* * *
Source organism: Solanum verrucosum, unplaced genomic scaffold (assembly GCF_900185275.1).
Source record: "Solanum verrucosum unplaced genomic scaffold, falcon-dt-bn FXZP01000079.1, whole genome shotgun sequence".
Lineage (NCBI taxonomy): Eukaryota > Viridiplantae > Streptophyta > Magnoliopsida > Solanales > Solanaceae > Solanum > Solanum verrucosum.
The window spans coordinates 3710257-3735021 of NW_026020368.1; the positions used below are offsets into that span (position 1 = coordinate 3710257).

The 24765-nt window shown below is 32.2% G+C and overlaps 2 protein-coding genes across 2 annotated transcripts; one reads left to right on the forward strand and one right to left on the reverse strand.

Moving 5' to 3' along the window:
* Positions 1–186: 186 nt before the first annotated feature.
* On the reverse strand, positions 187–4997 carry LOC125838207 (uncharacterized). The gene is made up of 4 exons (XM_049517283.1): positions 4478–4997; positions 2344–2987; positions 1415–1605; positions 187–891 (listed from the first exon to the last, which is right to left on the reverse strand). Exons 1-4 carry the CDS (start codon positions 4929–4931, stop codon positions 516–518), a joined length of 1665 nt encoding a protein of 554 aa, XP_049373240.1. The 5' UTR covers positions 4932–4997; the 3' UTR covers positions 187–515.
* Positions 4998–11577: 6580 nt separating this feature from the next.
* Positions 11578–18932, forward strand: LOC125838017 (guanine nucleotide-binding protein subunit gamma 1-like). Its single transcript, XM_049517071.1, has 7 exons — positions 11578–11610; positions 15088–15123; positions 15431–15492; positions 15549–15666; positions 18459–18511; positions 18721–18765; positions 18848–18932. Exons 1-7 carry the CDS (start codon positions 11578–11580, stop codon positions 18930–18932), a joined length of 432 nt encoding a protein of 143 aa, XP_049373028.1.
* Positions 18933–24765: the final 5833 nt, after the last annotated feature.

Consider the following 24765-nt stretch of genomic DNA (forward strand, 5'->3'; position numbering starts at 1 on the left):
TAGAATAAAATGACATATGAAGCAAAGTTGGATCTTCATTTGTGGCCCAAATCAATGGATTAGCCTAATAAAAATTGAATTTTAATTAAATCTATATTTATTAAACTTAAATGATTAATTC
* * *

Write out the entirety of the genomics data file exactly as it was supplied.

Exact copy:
Source organism: Solanum verrucosum, unplaced genomic scaffold (assembly GCF_900185275.1).
Source record: "Solanum verrucosum unplaced genomic scaffold, falcon-dt-bn FXZP01000079.1, whole genome shotgun sequence".
Lineage (NCBI taxonomy): Eukaryota > Viridiplantae > Streptophyta > Magnoliopsida > Solanales > Solanaceae > Solanum > Solanum verrucosum.
The window spans coordinates 3710257-3735021 of NW_026020368.1; the positions used below are offsets into that span (position 1 = coordinate 3710257).

The 24765-nt window shown below is 32.2% G+C and overlaps 2 protein-coding genes across 2 annotated transcripts; one reads left to right on the forward strand and one right to left on the reverse strand.

Moving 5' to 3' along the window:
* Positions 1–186: 186 nt before the first annotated feature.
* On the reverse strand, positions 187–4997 carry LOC125838207 (uncharacterized). The gene is made up of 4 exons (XM_049517283.1): positions 4478–4997; positions 2344–2987; positions 1415–1605; positions 187–891 (listed from the first exon to the last, which is right to left on the reverse strand). Exons 1-4 carry the CDS (start codon positions 4929–4931, stop codon positions 516–518), a joined length of 1665 nt encoding a protein of 554 aa, XP_049373240.1. The 5' UTR covers positions 4932–4997; the 3' UTR covers positions 187–515.
* Positions 4998–11577: 6580 nt separating this feature from the next.
* Positions 11578–18932, forward strand: LOC125838017 (guanine nucleotide-binding protein subunit gamma 1-like). Its single transcript, XM_049517071.1, has 7 exons — positions 11578–11610; positions 15088–15123; positions 15431–15492; positions 15549–15666; positions 18459–18511; positions 18721–18765; positions 18848–18932. Exons 1-7 carry the CDS (start codon positions 11578–11580, stop codon positions 18930–18932), a joined length of 432 nt encoding a protein of 143 aa, XP_049373028.1.
* Positions 18933–24765: the final 5833 nt, after the last annotated feature.

Consider the following 24765-nt stretch of genomic DNA (forward strand, 5'->3'; position numbering starts at 1 on the left):
TAGAATAAAATGACATATGAAGCAAAGTTGGATCTTCATTTGTGGCCCAAATCAATGGATTAGCCTAATAAAAATTGAATTTTAATTAAATCTATATTTATTAAACTTAAATGATTAATTC